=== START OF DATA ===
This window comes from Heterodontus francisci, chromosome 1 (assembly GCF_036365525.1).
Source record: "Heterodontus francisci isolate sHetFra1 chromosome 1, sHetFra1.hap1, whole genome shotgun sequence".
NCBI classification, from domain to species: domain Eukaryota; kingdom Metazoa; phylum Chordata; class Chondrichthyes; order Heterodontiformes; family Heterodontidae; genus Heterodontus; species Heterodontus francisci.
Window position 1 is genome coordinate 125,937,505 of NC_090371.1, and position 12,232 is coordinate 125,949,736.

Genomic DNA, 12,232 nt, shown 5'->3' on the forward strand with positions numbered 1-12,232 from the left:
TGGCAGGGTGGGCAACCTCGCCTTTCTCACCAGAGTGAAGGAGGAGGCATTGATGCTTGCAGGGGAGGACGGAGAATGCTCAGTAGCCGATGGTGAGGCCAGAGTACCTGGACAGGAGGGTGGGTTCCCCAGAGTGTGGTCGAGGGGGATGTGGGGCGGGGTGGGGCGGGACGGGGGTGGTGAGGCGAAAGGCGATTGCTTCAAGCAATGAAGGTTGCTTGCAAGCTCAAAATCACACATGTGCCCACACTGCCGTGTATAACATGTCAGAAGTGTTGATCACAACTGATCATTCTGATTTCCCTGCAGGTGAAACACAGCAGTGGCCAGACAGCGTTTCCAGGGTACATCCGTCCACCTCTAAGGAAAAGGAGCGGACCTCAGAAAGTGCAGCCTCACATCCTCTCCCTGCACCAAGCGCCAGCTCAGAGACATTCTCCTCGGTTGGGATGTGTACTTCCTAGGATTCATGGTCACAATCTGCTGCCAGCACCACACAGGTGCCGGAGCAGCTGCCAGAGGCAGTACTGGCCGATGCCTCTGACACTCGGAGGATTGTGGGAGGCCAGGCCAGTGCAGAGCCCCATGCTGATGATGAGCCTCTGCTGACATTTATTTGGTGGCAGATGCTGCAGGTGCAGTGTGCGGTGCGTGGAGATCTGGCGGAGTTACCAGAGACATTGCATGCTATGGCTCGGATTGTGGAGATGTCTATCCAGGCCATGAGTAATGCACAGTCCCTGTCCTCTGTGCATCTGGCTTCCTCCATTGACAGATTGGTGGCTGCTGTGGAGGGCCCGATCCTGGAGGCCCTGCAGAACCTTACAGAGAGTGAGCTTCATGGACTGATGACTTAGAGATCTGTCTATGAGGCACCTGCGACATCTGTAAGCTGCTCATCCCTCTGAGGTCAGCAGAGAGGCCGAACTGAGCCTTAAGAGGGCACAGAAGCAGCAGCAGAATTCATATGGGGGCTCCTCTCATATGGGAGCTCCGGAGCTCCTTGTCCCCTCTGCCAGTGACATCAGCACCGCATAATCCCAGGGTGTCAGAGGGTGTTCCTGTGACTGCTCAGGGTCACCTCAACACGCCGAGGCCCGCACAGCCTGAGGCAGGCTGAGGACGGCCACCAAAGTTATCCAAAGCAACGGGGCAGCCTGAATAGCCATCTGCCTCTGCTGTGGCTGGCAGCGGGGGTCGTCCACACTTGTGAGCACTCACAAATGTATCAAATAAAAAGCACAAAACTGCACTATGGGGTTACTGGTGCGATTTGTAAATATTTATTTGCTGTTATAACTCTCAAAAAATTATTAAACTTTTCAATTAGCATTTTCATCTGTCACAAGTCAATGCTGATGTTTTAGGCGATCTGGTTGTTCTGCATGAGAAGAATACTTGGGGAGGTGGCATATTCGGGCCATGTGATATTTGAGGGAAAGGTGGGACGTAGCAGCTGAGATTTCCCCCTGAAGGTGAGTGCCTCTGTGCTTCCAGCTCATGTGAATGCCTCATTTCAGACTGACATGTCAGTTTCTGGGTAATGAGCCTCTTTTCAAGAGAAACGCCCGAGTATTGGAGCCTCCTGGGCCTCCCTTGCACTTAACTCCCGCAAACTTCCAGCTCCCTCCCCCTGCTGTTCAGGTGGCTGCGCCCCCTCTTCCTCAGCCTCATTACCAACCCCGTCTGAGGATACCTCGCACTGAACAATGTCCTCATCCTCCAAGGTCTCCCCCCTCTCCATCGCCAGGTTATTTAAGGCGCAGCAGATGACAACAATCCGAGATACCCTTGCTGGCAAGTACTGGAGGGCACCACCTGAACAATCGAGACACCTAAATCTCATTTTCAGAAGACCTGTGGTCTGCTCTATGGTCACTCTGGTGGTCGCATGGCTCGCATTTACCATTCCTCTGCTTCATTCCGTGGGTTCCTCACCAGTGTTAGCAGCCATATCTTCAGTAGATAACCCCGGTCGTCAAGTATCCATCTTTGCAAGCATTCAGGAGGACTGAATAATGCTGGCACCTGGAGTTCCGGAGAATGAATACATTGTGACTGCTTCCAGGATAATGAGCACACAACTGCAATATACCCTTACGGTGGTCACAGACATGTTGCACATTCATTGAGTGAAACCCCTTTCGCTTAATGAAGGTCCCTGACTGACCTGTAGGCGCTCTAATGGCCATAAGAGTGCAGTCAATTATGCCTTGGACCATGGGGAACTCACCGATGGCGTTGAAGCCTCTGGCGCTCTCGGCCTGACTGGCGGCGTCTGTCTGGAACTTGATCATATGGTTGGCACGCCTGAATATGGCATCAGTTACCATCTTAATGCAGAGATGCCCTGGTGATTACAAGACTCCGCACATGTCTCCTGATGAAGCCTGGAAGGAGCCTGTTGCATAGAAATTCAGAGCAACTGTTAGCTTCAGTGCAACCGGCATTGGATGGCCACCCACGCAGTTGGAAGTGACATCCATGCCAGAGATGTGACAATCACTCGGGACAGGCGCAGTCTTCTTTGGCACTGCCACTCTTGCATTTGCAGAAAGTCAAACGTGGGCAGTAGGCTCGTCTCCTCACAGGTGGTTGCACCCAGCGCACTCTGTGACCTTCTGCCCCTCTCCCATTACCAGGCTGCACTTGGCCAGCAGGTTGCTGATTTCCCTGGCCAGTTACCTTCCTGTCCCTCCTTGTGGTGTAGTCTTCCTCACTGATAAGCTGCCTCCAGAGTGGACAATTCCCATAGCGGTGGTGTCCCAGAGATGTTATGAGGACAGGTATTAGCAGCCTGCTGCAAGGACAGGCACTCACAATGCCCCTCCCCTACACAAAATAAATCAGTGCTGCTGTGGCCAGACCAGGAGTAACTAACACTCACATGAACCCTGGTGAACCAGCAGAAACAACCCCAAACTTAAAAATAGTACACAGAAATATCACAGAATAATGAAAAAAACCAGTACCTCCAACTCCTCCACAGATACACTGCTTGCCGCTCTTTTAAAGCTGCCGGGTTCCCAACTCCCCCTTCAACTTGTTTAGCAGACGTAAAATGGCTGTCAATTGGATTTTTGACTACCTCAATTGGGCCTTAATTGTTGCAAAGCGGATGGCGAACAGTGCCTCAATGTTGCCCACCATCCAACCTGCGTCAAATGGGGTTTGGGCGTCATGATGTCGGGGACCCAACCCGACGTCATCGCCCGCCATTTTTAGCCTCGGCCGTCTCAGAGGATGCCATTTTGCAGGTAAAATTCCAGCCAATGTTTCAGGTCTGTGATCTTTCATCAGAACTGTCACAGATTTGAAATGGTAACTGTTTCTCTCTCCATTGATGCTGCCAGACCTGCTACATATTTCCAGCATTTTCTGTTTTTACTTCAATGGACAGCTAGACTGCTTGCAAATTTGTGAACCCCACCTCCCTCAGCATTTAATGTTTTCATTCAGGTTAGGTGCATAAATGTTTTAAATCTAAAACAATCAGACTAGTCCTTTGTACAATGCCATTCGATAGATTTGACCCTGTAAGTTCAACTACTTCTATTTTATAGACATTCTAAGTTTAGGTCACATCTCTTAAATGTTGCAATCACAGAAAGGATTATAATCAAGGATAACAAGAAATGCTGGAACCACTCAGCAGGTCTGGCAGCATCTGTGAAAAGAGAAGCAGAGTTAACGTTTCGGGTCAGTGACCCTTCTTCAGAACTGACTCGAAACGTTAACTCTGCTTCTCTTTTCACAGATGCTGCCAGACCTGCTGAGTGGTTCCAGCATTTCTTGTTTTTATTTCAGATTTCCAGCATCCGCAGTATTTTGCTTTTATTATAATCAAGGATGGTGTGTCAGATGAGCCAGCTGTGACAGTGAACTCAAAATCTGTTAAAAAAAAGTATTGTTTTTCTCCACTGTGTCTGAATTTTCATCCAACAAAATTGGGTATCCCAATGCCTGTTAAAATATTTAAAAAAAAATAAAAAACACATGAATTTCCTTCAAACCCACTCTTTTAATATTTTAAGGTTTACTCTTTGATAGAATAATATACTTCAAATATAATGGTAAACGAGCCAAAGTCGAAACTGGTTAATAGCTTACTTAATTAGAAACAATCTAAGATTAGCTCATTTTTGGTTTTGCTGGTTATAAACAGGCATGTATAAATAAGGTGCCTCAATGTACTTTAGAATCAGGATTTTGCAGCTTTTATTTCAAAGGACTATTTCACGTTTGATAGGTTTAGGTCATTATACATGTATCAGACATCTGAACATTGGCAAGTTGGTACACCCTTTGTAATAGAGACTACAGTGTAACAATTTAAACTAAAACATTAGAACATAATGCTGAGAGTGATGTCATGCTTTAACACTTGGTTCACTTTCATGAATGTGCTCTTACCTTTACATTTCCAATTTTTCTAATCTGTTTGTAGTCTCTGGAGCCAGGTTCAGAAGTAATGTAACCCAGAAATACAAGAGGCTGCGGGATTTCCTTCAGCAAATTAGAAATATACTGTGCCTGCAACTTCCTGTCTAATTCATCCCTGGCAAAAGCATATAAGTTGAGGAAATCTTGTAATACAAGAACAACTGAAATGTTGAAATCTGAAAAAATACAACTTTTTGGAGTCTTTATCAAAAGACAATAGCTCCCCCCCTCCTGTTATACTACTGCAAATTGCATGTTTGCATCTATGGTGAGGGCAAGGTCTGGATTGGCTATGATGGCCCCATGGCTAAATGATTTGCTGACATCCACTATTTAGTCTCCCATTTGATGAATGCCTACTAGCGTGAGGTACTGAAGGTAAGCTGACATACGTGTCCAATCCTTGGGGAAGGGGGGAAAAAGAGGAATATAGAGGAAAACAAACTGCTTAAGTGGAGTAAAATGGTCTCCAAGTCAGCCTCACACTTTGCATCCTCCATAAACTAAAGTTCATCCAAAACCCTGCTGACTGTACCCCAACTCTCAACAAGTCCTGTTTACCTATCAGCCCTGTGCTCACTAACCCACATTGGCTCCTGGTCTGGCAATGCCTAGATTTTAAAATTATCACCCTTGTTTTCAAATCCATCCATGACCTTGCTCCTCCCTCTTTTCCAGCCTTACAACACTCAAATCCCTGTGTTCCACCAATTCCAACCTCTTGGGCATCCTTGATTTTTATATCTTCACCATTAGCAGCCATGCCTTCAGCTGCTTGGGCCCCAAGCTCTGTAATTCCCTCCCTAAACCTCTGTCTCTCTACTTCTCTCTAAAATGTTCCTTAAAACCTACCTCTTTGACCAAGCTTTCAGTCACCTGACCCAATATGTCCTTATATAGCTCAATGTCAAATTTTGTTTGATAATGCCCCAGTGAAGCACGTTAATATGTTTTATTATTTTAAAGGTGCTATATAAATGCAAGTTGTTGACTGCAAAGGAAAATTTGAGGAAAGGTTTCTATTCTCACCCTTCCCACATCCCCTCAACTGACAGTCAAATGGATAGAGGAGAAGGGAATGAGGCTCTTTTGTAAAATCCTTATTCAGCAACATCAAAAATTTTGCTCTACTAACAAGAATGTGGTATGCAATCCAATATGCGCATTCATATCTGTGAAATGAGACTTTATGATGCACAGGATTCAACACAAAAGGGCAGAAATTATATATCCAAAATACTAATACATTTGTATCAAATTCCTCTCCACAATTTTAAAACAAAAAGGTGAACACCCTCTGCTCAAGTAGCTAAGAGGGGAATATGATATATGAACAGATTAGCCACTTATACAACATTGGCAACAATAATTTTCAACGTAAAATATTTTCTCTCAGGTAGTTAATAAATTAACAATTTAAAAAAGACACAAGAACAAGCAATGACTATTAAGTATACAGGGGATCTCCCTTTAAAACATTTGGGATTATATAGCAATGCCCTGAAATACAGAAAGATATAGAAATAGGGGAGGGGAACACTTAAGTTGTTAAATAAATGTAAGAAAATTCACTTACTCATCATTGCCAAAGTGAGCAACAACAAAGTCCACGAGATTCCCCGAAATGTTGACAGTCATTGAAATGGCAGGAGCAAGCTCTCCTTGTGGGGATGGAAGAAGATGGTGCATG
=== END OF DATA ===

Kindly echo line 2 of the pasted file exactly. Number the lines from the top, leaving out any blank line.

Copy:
Source record: "Heterodontus francisci isolate sHetFra1 chromosome 1, sHetFra1.hap1, whole genome shotgun sequence".